Reverse Northern dot-blot analyses were employed to verify that amplicons were upregulated. Amplicon DNA in 30 μl of a 100-μl PCR volume was denatured by boiling for 5 min in 2 N NaOH, neutralized with 5 μl of 3 M sodium acetate, and diluted to a volume of 105 μl with H2O. Fifty microliters of the preparation were dot blotted onto duplicate charged nylon membranes using a Hybri · Dot vacuum manifold (GIBCO BRL). Total RNA from lamellae (10 μg) incubated for 12 h in MEM or MEM supplemented with 125 mM NaCl was reverse transcribed with oligo(dT)18 primers in the presence of [α-32P]dATP (3,000 Ci/mmol; ICN) and used to probe the reverse Northern blot. Prehybridization, hybridization, and wash conditions were identical to those described in Northern blot analysis. After further verification by Northern blot, the upregulated amplicon was ligated into a pSTBlue vector and transformed into competent cells, as suggested by the supplier (Novagen, Madison, WI). Plasmid containing insert was amplified by growth of cells in Luria-Bertani medium containing carbenicillin (100 μg/ml) and isolated using silica column chromatography (Qiagen, Chatsworth, CA).
Cloning and sequencing full-length cDNA.
The 250-nt cloned amplicon was radiolabeled with [α-32P]dATP using DNA polymerase I (Klenow fragment; New England Biolabs, Beverly, MA) and random primers (Ambion, Austin, TX) and used to screen a cDNA library constructed in a λ Uni-ZAP XR vector (Stratagene, La Jolla, CA) with cDNA prepared from salmon branchial lamellae incubated in MEM supplemented with 125 mM NaCl for 12 h (37). Approximately four to five plaques from each 150-mm plate (∼50,000 plaques/plate) hybridized with probe. Several plaques were selected, subjected to two rounds of purification, and transformed to a SolR strain of Escherichia coli to generate the double-stranded phagemid pBluescript by in vivo excision. The size of selected clones was determined by PCR using primers to the T3 and T7 promoters flanking the multiple cloning site followed by electrophoresis of the amplicons in a gel of 1.0% agarose. Plasmid DNA was isolated from a clone containing a 1.9-kb insert and sequenced twice in each direction using a primer walking strategy withTaq FS DNA polymerase and fluorescent dideoxy terminators (ACGT, Northbrook, IL). Similarity of the contiguous cDNA with nucleic acid and deduced amino acid sequences in GenBank was determined using BLASTN (1). A 0.65-kb DNA fragment of salmon HSP70 and a 0.5-kb fragment of salmon actin were generated by PCR, as previously described (37, 48), for use as a probe for comparison with expression of salmon hyperosmotic protein 21 (Shop21).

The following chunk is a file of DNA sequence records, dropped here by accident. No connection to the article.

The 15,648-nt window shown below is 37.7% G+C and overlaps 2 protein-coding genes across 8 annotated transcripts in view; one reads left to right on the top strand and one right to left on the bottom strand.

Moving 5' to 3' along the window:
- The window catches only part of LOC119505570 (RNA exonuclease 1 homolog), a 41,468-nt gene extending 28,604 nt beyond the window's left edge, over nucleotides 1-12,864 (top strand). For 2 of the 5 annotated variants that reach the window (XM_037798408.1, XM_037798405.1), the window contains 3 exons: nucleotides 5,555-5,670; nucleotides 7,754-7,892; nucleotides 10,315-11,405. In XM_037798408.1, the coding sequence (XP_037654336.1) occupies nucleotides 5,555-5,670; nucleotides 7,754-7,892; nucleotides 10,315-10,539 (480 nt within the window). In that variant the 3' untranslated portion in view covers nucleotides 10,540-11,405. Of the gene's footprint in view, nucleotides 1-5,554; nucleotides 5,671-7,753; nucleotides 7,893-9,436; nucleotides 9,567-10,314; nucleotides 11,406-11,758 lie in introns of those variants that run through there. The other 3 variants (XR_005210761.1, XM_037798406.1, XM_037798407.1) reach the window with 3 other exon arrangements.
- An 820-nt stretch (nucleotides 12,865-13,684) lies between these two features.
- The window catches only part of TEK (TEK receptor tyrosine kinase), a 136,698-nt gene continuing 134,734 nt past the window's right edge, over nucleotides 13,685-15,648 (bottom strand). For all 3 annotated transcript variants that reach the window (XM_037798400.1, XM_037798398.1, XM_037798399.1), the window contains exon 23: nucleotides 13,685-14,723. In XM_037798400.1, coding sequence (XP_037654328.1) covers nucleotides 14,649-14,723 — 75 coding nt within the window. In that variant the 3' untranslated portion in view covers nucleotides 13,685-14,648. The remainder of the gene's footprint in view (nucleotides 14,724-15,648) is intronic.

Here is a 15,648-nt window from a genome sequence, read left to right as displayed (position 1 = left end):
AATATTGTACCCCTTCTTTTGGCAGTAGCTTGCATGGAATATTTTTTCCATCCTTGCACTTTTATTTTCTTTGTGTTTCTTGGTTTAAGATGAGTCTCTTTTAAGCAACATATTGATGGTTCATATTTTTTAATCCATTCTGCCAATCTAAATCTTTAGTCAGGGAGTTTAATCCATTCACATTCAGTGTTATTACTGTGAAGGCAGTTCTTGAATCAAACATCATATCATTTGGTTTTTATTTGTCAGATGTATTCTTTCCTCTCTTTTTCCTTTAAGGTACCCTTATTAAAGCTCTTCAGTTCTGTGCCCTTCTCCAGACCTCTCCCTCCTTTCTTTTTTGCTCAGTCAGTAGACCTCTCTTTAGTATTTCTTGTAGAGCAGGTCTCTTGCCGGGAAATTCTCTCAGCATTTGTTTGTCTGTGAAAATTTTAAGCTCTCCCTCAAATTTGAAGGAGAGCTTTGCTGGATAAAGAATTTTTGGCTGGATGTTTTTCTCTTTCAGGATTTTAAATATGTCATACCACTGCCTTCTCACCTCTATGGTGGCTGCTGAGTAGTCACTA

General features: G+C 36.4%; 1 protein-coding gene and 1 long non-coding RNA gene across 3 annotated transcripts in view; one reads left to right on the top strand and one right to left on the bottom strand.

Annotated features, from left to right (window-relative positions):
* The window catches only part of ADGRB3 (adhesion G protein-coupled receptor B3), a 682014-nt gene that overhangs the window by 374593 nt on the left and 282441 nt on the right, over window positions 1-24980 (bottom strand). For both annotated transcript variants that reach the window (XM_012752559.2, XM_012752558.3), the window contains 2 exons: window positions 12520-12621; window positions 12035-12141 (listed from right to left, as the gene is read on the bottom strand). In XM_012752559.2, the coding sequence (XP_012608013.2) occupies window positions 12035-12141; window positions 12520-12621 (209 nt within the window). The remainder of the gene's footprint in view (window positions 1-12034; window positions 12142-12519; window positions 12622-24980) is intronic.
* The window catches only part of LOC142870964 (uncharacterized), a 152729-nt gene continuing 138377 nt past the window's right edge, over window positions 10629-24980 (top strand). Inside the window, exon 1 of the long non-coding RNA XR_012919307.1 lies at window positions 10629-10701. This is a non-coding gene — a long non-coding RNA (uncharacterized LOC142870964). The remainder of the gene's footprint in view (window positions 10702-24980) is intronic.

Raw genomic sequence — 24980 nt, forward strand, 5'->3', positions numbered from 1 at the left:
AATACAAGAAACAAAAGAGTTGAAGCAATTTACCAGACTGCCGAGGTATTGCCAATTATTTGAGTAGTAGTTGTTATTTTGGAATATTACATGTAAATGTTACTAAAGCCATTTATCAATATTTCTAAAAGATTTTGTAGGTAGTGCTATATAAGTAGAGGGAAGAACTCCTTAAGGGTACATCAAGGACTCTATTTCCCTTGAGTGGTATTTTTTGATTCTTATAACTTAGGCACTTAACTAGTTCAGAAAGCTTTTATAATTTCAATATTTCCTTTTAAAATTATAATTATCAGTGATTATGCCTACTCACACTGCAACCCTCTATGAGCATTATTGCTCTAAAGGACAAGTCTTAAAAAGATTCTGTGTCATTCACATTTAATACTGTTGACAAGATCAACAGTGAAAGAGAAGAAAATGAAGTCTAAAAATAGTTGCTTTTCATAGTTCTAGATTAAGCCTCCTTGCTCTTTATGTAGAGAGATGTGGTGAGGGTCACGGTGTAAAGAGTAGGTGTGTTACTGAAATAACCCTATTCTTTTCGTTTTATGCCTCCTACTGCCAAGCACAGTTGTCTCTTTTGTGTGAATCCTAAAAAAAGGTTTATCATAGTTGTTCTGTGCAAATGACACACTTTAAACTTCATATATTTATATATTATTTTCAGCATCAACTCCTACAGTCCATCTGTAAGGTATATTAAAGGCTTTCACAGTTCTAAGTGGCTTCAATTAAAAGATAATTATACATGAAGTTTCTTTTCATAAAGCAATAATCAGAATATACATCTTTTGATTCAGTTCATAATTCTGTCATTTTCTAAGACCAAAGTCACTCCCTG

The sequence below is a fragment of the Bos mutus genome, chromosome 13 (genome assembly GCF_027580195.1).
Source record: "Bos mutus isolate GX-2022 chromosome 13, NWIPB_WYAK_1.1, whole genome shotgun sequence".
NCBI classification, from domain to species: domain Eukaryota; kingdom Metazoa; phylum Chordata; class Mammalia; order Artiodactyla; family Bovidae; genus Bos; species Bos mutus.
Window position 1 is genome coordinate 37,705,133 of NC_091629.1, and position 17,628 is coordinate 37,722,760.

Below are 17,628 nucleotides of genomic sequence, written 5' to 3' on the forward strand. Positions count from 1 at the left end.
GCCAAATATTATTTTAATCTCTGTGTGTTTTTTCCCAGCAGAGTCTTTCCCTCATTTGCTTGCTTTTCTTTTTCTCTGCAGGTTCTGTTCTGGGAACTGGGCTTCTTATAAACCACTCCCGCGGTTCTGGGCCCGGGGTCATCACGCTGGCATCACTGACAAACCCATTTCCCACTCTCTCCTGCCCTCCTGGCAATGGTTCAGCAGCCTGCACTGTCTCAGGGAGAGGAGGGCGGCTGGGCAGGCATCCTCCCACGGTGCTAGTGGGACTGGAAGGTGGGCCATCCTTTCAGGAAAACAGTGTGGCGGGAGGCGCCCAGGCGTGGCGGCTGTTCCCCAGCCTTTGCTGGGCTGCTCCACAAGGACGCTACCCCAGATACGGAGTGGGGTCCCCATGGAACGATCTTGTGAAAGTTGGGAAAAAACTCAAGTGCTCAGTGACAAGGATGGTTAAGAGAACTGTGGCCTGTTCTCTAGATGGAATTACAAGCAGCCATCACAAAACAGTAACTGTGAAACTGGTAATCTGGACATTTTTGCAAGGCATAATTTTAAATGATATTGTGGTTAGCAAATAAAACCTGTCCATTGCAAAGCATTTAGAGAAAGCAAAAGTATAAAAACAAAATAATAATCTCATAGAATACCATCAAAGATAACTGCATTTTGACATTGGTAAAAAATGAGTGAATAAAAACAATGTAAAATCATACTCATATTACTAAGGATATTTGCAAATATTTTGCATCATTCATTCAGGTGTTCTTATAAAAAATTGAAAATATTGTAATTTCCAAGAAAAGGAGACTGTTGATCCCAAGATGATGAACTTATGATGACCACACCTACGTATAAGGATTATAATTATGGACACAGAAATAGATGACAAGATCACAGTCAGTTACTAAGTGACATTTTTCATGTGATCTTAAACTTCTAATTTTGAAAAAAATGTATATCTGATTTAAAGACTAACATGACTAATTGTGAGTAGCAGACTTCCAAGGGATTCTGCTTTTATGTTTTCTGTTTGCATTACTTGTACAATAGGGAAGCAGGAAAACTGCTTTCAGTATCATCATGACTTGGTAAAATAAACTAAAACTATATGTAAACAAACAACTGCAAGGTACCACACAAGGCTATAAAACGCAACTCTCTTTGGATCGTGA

Effect of stressors on gene expression.
Isolated tissues were exposed to five different stressors. Osmotic stress was generated by incubation of branchial lamellae, kidney, heart, and liver in tissue culture medium supplemented with 0–450 mM NaCl. Supplementation with 125 mM NaCl provided a total osmolality of ∼513 mosmol/kg, the maximum plasma osmolality of salmon transferred to seawater. NaCl at 450 mM generated a total osmolality (∼1,108 mosmol/kg) slightly higher than that of seawater. Comparisons with the effects of nonionic solutes were made by substituting mannitol or glycerol for NaCl (550 mosmol/kg total osmolality). Osmolality was measured using a vapor pressure osmometer (VAPRO 5520, Wescor, Logan, UT). To assess the effect of thermal stress, tissues were incubated at ambient (10°C) or elevated temperature (26°C) for 3 h before sampling, a regimen demonstrated to induce the major heat shock proteins of salmon (47). The effect of NaAsO2, another inducer of heat shock proteins, on gene expression was investigated by incubation of tissues in MEM made 100 μM in NaAsO2 for 4 h followed by an additional 8 h of incubation in fresh MEM lacking NaAsO2. Accumulation of Hsp70 mRNA also was assayed as a positive control, since Hsp70 is known to be induced by these stressors.
Signal transduction pathways.
To determine whether expression of Shop21 might be controlled by the MEK or p38MAPK pathways, branchial lamellae were preincubated for 1 h in MEM containing the MEK or MAPK inhibitor PD-98059 or SB-202190 (CalBiochem, La Jolla, CA) at 5 and 10 μM. The concentration giving half-maximal inhibition is 350 nM for PD-98059 and 2 μM for SB-202190. Pretreatment was followed by an additional 12 h of incubation in MEM with or without supplemental NaCl (125 mM) and containing the respective inhibitors. The quantity of transcript after incubation was assayed by Northern blot analysis.
In vivo expression.